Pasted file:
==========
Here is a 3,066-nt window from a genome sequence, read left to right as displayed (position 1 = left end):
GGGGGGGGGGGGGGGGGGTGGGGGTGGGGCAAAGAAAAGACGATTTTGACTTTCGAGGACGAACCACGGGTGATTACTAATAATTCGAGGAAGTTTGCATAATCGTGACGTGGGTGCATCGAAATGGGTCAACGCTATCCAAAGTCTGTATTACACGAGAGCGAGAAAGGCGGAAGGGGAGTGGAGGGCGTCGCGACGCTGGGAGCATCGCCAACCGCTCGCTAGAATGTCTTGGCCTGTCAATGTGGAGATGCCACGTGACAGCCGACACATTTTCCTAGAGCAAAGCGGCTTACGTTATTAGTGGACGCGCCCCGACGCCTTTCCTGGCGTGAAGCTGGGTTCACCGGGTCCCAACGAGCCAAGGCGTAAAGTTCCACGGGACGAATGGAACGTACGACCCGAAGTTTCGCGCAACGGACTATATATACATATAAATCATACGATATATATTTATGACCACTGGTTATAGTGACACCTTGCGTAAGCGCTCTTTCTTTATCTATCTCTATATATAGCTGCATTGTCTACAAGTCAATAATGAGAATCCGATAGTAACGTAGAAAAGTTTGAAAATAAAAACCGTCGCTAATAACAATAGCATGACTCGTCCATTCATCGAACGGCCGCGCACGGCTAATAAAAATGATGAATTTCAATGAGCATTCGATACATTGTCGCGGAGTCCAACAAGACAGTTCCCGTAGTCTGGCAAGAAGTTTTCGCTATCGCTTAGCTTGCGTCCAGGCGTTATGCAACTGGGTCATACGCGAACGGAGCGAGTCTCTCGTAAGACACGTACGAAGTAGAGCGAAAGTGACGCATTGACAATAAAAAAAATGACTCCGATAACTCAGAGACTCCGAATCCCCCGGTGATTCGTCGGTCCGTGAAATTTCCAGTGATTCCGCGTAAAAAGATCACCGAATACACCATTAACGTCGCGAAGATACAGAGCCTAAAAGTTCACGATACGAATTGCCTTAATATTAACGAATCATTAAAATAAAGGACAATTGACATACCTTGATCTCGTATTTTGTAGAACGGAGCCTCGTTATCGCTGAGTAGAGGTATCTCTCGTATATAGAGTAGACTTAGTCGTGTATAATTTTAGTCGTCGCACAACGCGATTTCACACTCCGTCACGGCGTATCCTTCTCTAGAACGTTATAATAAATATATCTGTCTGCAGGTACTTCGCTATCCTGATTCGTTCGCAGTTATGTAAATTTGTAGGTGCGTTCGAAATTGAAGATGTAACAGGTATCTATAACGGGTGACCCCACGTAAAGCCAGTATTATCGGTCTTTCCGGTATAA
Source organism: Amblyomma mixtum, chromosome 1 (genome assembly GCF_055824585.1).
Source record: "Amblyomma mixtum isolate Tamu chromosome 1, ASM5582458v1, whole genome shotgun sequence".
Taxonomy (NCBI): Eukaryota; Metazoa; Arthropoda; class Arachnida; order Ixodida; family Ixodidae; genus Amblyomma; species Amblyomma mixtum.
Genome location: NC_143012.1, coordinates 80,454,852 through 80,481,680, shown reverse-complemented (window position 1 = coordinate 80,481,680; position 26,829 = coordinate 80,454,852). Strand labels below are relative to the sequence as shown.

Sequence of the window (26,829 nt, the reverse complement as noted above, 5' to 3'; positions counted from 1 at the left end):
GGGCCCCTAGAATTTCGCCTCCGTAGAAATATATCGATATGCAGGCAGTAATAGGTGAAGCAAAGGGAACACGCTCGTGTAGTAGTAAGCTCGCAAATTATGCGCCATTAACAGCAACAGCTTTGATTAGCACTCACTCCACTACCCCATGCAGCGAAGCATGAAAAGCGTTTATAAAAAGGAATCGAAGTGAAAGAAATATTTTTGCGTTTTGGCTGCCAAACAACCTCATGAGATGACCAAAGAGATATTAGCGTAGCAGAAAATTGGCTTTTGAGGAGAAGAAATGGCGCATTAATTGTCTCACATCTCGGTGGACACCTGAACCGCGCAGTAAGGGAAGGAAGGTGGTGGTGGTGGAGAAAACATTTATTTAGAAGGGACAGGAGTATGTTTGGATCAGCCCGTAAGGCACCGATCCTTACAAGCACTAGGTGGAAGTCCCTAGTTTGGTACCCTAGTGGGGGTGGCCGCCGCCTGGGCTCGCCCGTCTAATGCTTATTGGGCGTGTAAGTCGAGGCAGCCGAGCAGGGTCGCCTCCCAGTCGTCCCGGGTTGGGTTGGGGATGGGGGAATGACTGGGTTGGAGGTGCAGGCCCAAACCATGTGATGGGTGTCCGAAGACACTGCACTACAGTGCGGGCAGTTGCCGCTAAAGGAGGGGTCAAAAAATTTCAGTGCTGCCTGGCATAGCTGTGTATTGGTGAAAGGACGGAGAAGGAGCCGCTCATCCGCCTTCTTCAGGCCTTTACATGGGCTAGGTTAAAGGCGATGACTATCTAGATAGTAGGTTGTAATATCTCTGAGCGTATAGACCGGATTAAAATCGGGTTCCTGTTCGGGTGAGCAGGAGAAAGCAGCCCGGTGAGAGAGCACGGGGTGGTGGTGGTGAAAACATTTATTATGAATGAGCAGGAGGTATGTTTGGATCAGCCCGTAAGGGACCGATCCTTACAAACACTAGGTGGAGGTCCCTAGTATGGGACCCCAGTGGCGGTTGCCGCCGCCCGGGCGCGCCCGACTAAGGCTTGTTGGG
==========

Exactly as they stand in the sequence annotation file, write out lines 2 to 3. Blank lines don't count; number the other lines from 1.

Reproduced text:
GGGGGGGGGGGGGGGGGGTGGGGGTGGGGCAAAGAAAAGACGATTTTGACTTTCGAGGACGAACCACGGGTGATTACTAATAATTCGAGGAAGTTTGCATAATCGTGACGTGGGTGCATCGAAATGGGTCAACGCTATCCAAAGTCTGTATTACACGAGAGCGAGAAAGGCGGAAGGGGAGTGGAGGGCGTCGCGACGCTGGGAGCATCGCCAACCGCTCGCTAGAATGTCTTGGCCTGTCAATGTGGAGATGCCACGTGACAGCCGACACATTTTCCTAGAGCAAAGCGGCTTACGTTATTAGTGGACGCGCCCCGACGCCTTTCCTGGCGTGAAGCTGGGTTCACCGGGTCCCAACGAGCCAAGGCGTAAAGTTCCACGGGACGAATGGAACGTACGACCCGAAGTTTCGCGCAACGGACTATATATACATATAAATCATACGATATATATTTATGACCACTGGTTATAGTGACACCTTGCGTAAGCGCTCTTTCTTTATCTATCTCTATATATAGCTGCATTGTCTACAAGTCAATAATGAGAATCCGATAGTAACGTAGAAAAGTTTGAAAATAAAAACCGTCGCTAATAACAATAGCATGACTCGTCCATTCATCGAACGGCCGCGCACGGCTAATAAAAATGATGAATTTCAATGAGCATTCGATACATTGTCGCGGAGTCCAACAAGACAGTTCCCGTAGTCTGGCAAGAAGTTTTCGCTATCGCTTAGCTTGCGTCCAGGCGTTATGCAACTGGGTCATACGCGAACGGAGCGAGTCTCTCGTAAGACACGTACGAAGTAGAGCGAAAGTGACGCATTGACAATAAAAAAAATGACTCCGATAACTCAGAGACTCCGAATCCCCCGGTGATTCGTCGGTCCGTGAAATTTCCAGTGATTCCGCGTAAAAAGATCACCGAATACACCATTAACGTCGCGAAGATACAGAGCCTAAAAGTTCACGATACGAATTGCCTTAATATTAACGAATCATTAAAATAAAGGACAATTGACATACCTTGATCTCGTATTTTGTAGAACGGAGCCTCGTTATCGCTGAGTAGAGGTATCTCTCGTATATAGAGTAGACTTAGTCGTGTATAATTTTAGTCGTCGCACAACGCGATTTCACACTCCGTCACGGCGTATCCTTCTCTAGAACGTTATAATAAATATATCTGTCTGCAGGTACTTCGCTATCCTGATTCGTTCGCAGTTATGTAAATTTGTAGGTGCGTTCGAAATTGAAGATGTAACAGGTATCTATAACGGGTGACCCCACGTAAAGCCAGTATTATCGGTCTTTCCGGTATAA
Source organism: Amblyomma mixtum, chromosome 1 (genome assembly GCF_055824585.1).